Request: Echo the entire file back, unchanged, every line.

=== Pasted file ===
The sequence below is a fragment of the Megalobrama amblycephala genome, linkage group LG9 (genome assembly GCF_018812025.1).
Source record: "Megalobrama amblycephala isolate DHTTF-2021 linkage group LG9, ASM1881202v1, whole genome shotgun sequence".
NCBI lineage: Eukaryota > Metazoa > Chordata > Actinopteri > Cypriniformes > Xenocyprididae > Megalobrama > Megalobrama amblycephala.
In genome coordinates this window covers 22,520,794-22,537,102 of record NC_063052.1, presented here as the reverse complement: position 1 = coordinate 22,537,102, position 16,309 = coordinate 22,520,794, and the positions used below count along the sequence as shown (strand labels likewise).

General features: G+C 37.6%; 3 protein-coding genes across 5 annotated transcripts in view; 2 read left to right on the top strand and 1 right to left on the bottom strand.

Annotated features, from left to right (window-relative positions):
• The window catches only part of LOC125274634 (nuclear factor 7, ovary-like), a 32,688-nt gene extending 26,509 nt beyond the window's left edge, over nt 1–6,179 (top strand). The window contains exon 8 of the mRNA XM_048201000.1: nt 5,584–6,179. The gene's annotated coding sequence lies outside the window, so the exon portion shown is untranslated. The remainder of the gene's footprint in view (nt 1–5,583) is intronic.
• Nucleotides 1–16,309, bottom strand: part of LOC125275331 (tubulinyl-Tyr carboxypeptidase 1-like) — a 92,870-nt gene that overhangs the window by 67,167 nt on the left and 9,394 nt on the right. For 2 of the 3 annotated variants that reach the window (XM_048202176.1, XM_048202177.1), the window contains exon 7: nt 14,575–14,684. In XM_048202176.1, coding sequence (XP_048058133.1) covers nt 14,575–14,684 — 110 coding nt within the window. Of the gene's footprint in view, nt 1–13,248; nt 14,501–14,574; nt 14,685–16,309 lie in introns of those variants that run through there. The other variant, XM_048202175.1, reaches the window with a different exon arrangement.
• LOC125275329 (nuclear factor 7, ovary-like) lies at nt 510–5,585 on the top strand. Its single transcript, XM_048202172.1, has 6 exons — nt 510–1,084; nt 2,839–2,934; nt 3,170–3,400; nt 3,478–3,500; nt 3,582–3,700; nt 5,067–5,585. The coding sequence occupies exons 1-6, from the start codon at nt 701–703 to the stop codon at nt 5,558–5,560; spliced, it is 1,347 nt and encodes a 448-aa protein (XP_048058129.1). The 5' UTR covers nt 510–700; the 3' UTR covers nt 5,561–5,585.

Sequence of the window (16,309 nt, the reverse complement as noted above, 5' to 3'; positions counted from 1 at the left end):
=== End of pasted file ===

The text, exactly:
The sequence below is a fragment of the Megalobrama amblycephala genome, linkage group LG9 (genome assembly GCF_018812025.1).
Source record: "Megalobrama amblycephala isolate DHTTF-2021 linkage group LG9, ASM1881202v1, whole genome shotgun sequence".
NCBI lineage: Eukaryota > Metazoa > Chordata > Actinopteri > Cypriniformes > Xenocyprididae > Megalobrama > Megalobrama amblycephala.
In genome coordinates this window covers 22,520,794-22,537,102 of record NC_063052.1, presented here as the reverse complement: position 1 = coordinate 22,537,102, position 16,309 = coordinate 22,520,794, and the positions used below count along the sequence as shown (strand labels likewise).

General features: G+C 37.6%; 3 protein-coding genes across 5 annotated transcripts in view; 2 read left to right on the top strand and 1 right to left on the bottom strand.

Annotated features, from left to right (window-relative positions):
• The window catches only part of LOC125274634 (nuclear factor 7, ovary-like), a 32,688-nt gene extending 26,509 nt beyond the window's left edge, over nt 1–6,179 (top strand). The window contains exon 8 of the mRNA XM_048201000.1: nt 5,584–6,179. The gene's annotated coding sequence lies outside the window, so the exon portion shown is untranslated. The remainder of the gene's footprint in view (nt 1–5,583) is intronic.
• Nucleotides 1–16,309, bottom strand: part of LOC125275331 (tubulinyl-Tyr carboxypeptidase 1-like) — a 92,870-nt gene that overhangs the window by 67,167 nt on the left and 9,394 nt on the right. For 2 of the 3 annotated variants that reach the window (XM_048202176.1, XM_048202177.1), the window contains exon 7: nt 14,575–14,684. In XM_048202176.1, coding sequence (XP_048058133.1) covers nt 14,575–14,684 — 110 coding nt within the window. Of the gene's footprint in view, nt 1–13,248; nt 14,501–14,574; nt 14,685–16,309 lie in introns of those variants that run through there. The other variant, XM_048202175.1, reaches the window with a different exon arrangement.
• LOC125275329 (nuclear factor 7, ovary-like) lies at nt 510–5,585 on the top strand. Its single transcript, XM_048202172.1, has 6 exons — nt 510–1,084; nt 2,839–2,934; nt 3,170–3,400; nt 3,478–3,500; nt 3,582–3,700; nt 5,067–5,585. The coding sequence occupies exons 1-6, from the start codon at nt 701–703 to the stop codon at nt 5,558–5,560; spliced, it is 1,347 nt and encodes a 448-aa protein (XP_048058129.1). The 5' UTR covers nt 510–700; the 3' UTR covers nt 5,561–5,585.

Sequence of the window (16,309 nt, the reverse complement as noted above, 5' to 3'; positions counted from 1 at the left end):